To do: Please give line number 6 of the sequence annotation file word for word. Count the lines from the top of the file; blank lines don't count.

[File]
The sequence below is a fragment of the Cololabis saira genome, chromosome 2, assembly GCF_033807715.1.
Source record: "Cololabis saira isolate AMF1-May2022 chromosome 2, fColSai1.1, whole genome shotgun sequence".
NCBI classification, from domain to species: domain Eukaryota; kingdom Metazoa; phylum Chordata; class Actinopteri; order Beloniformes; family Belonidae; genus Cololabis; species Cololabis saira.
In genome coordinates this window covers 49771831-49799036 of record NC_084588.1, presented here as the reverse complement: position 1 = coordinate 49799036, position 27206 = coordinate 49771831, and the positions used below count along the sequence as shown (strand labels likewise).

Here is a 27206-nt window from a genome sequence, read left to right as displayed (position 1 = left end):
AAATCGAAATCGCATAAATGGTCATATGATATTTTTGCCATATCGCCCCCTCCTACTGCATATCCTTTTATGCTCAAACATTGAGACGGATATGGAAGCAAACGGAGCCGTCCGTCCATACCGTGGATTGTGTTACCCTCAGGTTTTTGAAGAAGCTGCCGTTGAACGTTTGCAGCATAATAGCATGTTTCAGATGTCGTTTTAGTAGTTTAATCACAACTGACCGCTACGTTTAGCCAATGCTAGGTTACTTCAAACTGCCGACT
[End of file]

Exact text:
AAATCGAAATCGCATAAATGGTCATATGATATTTTTGCCATATCGCCCCCTCCTACTGCATATCCTTTTATGCTCAAACATTGAGACGGATATGGAAGCAAACGGAGCCGTCCGTCCATACCGTGGATTGTGTTACCCTCAGGTTTTTGAAGAAGCTGCCGTTGAACGTTTGCAGCATAATAGCATGTTTCAGATGTCGTTTTAGTAGTTTAATCACAACTGACCGCTACGTTTAGCCAATGCTAGGTTACTTCAAACTGCCGACT